Campus Wildlife | May 2018

On the morning of 5 September I saw, for the first time, two sparrowhawks over my garden as I was leaving for work. Seven minutes later, I received a text from a friend who I’d envied since she became Science Education Technician at the University of Roehampton to say she was moving on, did I want to apply for the now vacant post? Did I ever?

I’m not big on omens and portents and was looking forward to working in the newly built labs at the school I’d worked at for almost twenty years. The lure of Roehampton won, I was successful and since 6 November last year I’ve been enjoying an amazing job in wonderful grounds full of wildlife.

I’ll just repeat, because some words are so rarely heard together: ‘enjoying work’. So much so that I happily leave home early. I’m often here by 7am, sometimes before 6am.

Truth is, that although I do love my job here, it’s the wildlife that gets me out of bed (and no, I don’t mean bedbugs) to arrive at work more than two hours before I need to be here.

The wildlife here is truly amazing, I spend an hour or two birdwatching before work. You can follow me on Twitter for the latest wildlife updates.

It’s now the middle of May

Winter visitors have come and gone and Spring is giving way to Summer; it’s a bit warmer and in the last few days I’ve seen the first swallow over Froebel College and the swifts have returned too. Aristotle noted that ‘One swallow does not a summer make’ and that’s still true. Occasional swallows do appear in Britain in the middle of winter, but a swift between 15 November and 15 April would be an extreme rarity.

Most of the interest at this time of year though is about the birds breeding around the Lake.

While we all wait patiently for their cygnets to hatch, the swans at Froebel are busy with family duties, the cob (male) is still aggressively keeping intruders at bay, making life very difficult for any geese trying to use the lake.

A swan defending its territory
Cob swan defends Froebel Lake
The swan chases off a Canada goose
Seeing off a Canada goose
The female swan tending her nest
Mother Swan tends her eggs

Meanwhile the pen is patiently incubating her eggs and tending the nest.

Keeping well clear of the aggressive swans, a pair of Canada geese have been caring for seven delightful goslings, who are growing sturdier by the day.

Canada geese parents with goslings
Canada goose family
Baby geese
Canada goslings a few days old
Slightly older geese
Canada goslings two weeks later

They’re now three weeks old and all seven are still doing well. One day those little legs will have to support 7-8 kg of goose! Not surprising that they’re looking less spindly.

Our Canada geese are among the world’s largest geese, the cackling goose, another subspecies of Canada goose and a very rare sight in Britain is one of the smallest.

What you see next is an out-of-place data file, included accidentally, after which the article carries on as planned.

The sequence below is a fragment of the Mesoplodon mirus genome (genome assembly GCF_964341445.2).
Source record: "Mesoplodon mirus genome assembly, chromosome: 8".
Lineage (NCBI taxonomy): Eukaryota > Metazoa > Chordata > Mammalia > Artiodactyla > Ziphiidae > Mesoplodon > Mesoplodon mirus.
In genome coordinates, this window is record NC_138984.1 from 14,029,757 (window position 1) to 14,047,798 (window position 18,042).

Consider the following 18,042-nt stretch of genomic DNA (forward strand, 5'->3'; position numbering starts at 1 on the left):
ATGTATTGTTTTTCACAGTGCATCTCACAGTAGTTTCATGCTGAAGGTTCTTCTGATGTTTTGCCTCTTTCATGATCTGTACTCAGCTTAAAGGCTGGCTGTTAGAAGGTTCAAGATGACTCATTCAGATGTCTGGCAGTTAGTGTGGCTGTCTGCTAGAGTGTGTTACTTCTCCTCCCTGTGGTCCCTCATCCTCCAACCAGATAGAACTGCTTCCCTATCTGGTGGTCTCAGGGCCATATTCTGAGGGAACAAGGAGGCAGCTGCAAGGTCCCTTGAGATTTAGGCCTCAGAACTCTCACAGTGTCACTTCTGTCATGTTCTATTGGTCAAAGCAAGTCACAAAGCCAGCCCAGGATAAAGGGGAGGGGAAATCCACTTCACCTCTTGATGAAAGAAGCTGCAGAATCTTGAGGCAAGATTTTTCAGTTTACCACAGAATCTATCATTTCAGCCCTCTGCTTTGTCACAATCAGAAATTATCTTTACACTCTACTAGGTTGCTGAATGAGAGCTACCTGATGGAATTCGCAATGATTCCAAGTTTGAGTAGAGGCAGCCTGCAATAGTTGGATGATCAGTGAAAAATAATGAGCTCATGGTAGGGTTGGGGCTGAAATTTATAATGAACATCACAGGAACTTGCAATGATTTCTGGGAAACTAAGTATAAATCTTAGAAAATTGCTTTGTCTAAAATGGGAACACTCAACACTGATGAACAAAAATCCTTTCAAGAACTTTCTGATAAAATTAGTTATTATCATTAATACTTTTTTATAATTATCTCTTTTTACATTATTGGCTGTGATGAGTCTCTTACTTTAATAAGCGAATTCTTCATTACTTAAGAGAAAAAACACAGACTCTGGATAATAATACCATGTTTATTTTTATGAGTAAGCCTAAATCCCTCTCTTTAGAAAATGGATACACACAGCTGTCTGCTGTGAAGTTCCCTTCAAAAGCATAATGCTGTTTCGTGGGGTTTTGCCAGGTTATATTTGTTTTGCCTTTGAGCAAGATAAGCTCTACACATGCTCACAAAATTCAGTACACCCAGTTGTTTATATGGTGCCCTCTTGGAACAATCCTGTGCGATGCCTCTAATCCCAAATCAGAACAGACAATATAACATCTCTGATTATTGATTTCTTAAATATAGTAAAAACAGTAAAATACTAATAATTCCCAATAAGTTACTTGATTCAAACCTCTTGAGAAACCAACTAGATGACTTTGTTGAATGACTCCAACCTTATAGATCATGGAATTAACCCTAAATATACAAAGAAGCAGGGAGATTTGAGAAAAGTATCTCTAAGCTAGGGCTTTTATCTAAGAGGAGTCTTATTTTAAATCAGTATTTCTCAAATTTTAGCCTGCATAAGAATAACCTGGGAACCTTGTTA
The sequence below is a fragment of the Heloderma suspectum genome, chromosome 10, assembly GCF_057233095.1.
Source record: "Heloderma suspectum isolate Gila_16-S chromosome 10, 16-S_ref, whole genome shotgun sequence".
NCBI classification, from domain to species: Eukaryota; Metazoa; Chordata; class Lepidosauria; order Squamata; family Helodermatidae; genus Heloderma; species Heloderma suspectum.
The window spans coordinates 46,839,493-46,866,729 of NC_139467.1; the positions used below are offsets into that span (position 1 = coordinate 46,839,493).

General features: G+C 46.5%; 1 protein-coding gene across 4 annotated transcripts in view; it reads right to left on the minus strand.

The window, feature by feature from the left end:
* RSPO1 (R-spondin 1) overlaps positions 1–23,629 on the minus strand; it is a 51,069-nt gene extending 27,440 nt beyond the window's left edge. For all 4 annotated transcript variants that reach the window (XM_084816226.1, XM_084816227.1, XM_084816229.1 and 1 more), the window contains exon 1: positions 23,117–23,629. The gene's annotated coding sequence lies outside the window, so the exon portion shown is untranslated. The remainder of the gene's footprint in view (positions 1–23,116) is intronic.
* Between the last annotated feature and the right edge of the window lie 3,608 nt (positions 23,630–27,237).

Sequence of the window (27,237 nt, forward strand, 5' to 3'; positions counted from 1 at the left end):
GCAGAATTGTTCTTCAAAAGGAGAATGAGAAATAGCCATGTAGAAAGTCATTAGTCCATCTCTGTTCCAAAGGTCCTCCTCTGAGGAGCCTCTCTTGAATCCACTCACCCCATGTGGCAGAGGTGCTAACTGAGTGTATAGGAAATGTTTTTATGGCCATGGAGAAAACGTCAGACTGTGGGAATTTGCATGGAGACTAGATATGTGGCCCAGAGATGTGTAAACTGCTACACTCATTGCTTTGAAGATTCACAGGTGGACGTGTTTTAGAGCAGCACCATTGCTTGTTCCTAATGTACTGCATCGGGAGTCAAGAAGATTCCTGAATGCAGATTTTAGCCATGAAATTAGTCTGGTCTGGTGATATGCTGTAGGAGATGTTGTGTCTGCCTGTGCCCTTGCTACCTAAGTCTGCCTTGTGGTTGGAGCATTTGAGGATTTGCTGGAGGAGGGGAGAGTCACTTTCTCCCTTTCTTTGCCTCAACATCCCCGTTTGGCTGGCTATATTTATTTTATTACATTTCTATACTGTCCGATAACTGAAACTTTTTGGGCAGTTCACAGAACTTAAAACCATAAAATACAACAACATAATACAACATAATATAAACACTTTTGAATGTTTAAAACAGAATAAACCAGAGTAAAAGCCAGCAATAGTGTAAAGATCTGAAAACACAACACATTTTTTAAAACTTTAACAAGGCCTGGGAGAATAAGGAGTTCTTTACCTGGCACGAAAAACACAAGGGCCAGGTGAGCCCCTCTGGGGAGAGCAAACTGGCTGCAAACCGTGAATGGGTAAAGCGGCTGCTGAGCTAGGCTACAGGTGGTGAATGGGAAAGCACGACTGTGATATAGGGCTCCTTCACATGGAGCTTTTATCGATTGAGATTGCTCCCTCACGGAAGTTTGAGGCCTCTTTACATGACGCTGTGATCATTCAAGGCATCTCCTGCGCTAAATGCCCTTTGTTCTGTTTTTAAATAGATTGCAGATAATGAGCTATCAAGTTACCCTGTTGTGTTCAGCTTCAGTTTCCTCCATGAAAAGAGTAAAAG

Meanwhile at Digby a pair of Egyptian geese are raising eight equally cute babies.

Digby geese
Egyptian geese at Digby
Digby goslings
Egyptian goslings
Digby gosling
Egyptian gosling

Perhaps because there are no swans at Digby, the Egyptian geese are parenting very differently. While Froebel’s Canada Geese are always at their parents’ sides and usually keep far from the Lake, the Egyptian goose family are spending a lot of time in the water and the goslings keep together in a tight huddle while both parents chase off intruders (including students!).

Back at Froebel, a pair of mallards have hatched three ducklings.

Ducklings
Mallard ducklings
Male mallard with ducklings
Mallard drake with Ducklings

Sadly one seems to have been lost already, even though the swans seem to tolerate them.

Less obvious, usually hiding amongst the water vegetation, there are baby coots and moorhens.

Coot
Coot
Cootling
Baby Coot
Moorhen
Moorhen
Baby moorhen
Baby Moorhen

There are three other pairs each of Canada and Egyptian goose regularly on campus, though none of them seem likely to breed this year. Our resident heron has also missed the chance to find a mate this time around.

Solitary heron
Lonely heron

We get to see more of the water birds’ babies because they hatch out ready to start swimming and walking, even though they’re not quite ready to fly yet. The other birds are still around, but less obvious lately, as they’re busy raising their own families.

Many birds will have already found mates, so they don’t need to show off so much, the dawn chorus is already a little more subdued. Blackbird, wren (tiny but LOUD!), song thrush and robin are still singing to maintain territories, but they too are now spending more time amongst the foliage. Those that have hungry mouths to feed will soon be more visible again. Hopefully next month we’ll start to see some of their youngsters too.

Wren
Wren
Great tit
Great Tit

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